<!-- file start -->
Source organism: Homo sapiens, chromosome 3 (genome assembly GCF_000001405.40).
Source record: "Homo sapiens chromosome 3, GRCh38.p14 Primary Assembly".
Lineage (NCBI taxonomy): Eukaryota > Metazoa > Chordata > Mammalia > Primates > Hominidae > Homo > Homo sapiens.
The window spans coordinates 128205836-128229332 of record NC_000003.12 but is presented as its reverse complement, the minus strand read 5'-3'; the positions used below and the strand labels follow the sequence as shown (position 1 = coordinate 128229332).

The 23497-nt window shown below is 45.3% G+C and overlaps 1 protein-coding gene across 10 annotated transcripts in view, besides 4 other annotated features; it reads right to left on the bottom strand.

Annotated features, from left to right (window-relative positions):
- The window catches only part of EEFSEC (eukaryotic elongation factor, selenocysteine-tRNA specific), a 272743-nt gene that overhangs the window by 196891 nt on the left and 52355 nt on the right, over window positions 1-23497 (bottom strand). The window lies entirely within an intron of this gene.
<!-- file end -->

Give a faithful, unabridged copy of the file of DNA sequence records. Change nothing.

Source organism: Homo sapiens, chromosome 3 (genome assembly GCF_000001405.40).
Source record: "Homo sapiens chromosome 3, GRCh38.p14 Primary Assembly".
Lineage (NCBI taxonomy): Eukaryota > Metazoa > Chordata > Mammalia > Primates > Hominidae > Homo > Homo sapiens.
The window spans coordinates 128205836-128229332 of record NC_000003.12 but is presented as its reverse complement, the minus strand read 5'-3'; the positions used below and the strand labels follow the sequence as shown (position 1 = coordinate 128229332).

The 23497-nt window shown below is 45.3% G+C and overlaps 1 protein-coding gene across 10 annotated transcripts in view, besides 4 other annotated features; it reads right to left on the bottom strand.

Annotated features, from left to right (window-relative positions):
- The window catches only part of EEFSEC (eukaryotic elongation factor, selenocysteine-tRNA specific), a 272743-nt gene that overhangs the window by 196891 nt on the left and 52355 nt on the right, over window positions 1-23497 (bottom strand). The window lies entirely within an intron of this gene.